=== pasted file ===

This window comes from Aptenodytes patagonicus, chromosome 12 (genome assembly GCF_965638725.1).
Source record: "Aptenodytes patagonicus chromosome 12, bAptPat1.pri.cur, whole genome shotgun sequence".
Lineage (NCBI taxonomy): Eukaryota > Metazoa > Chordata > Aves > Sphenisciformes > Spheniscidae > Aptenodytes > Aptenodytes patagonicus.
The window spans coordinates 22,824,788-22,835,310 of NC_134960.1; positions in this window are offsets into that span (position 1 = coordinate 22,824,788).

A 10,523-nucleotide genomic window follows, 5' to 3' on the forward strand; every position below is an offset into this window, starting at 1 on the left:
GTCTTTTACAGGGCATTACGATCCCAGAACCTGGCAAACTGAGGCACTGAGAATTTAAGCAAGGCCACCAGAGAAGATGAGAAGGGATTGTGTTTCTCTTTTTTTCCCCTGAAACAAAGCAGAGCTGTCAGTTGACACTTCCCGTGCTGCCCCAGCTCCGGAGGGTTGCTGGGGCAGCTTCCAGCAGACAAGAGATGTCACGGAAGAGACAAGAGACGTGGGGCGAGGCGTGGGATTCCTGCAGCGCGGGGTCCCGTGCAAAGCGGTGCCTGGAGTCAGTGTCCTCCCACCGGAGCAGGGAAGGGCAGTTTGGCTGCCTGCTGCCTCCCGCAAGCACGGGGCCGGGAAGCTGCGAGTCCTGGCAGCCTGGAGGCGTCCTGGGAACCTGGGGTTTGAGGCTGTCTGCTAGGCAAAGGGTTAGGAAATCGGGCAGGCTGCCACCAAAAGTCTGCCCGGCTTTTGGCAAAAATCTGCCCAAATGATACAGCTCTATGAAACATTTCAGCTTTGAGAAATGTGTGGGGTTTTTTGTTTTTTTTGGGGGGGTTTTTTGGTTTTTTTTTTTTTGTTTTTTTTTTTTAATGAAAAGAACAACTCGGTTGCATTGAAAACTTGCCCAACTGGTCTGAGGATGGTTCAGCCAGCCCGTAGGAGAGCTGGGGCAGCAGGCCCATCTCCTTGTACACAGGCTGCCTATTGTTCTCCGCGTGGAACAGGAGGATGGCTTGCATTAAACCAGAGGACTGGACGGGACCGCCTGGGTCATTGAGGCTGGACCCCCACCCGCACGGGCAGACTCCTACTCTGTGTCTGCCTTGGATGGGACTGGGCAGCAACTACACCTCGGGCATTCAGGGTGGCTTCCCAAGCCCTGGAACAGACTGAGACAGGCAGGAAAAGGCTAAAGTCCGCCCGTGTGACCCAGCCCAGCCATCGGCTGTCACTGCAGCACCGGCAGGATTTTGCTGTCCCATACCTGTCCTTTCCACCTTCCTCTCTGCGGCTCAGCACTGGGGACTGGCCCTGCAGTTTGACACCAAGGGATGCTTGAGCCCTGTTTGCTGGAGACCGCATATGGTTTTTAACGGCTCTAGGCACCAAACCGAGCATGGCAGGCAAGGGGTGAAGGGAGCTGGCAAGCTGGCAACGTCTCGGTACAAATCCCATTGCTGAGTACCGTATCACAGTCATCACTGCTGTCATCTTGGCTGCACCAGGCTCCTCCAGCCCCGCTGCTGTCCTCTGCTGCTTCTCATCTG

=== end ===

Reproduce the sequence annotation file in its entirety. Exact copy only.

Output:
This window comes from Aptenodytes patagonicus, chromosome 12 (genome assembly GCF_965638725.1).
Source record: "Aptenodytes patagonicus chromosome 12, bAptPat1.pri.cur, whole genome shotgun sequence".
Lineage (NCBI taxonomy): Eukaryota > Metazoa > Chordata > Aves > Sphenisciformes > Spheniscidae > Aptenodytes > Aptenodytes patagonicus.
The window spans coordinates 22,824,788-22,835,310 of NC_134960.1; positions in this window are offsets into that span (position 1 = coordinate 22,824,788).

A 10,523-nucleotide genomic window follows, 5' to 3' on the forward strand; every position below is an offset into this window, starting at 1 on the left:
GTCTTTTACAGGGCATTACGATCCCAGAACCTGGCAAACTGAGGCACTGAGAATTTAAGCAAGGCCACCAGAGAAGATGAGAAGGGATTGTGTTTCTCTTTTTTTCCCCTGAAACAAAGCAGAGCTGTCAGTTGACACTTCCCGTGCTGCCCCAGCTCCGGAGGGTTGCTGGGGCAGCTTCCAGCAGACAAGAGATGTCACGGAAGAGACAAGAGACGTGGGGCGAGGCGTGGGATTCCTGCAGCGCGGGGTCCCGTGCAAAGCGGTGCCTGGAGTCAGTGTCCTCCCACCGGAGCAGGGAAGGGCAGTTTGGCTGCCTGCTGCCTCCCGCAAGCACGGGGCCGGGAAGCTGCGAGTCCTGGCAGCCTGGAGGCGTCCTGGGAACCTGGGGTTTGAGGCTGTCTGCTAGGCAAAGGGTTAGGAAATCGGGCAGGCTGCCACCAAAAGTCTGCCCGGCTTTTGGCAAAAATCTGCCCAAATGATACAGCTCTATGAAACATTTCAGCTTTGAGAAATGTGTGGGGTTTTTTGTTTTTTTTGGGGGGGTTTTTTGGTTTTTTTTTTTTTGTTTTTTTTTTTTAATGAAAAGAACAACTCGGTTGCATTGAAAACTTGCCCAACTGGTCTGAGGATGGTTCAGCCAGCCCGTAGGAGAGCTGGGGCAGCAGGCCCATCTCCTTGTACACAGGCTGCCTATTGTTCTCCGCGTGGAACAGGAGGATGGCTTGCATTAAACCAGAGGACTGGACGGGACCGCCTGGGTCATTGAGGCTGGACCCCCACCCGCACGGGCAGACTCCTACTCTGTGTCTGCCTTGGATGGGACTGGGCAGCAACTACACCTCGGGCATTCAGGGTGGCTTCCCAAGCCCTGGAACAGACTGAGACAGGCAGGAAAAGGCTAAAGTCCGCCCGTGTGACCCAGCCCAGCCATCGGCTGTCACTGCAGCACCGGCAGGATTTTGCTGTCCCATACCTGTCCTTTCCACCTTCCTCTCTGCGGCTCAGCACTGGGGACTGGCCCTGCAGTTTGACACCAAGGGATGCTTGAGCCCTGTTTGCTGGAGACCGCATATGGTTTTTAACGGCTCTAGGCACCAAACCGAGCATGGCAGGCAAGGGGTGAAGGGAGCTGGCAAGCTGGCAACGTCTCGGTACAAATCCCATTGCTGAGTACCGTATCACAGTCATCACTGCTGTCATCTTGGCTGCACCAGGCTCCTCCAGCCCCGCTGCTGTCCTCTGCTGCTTCTCATCTG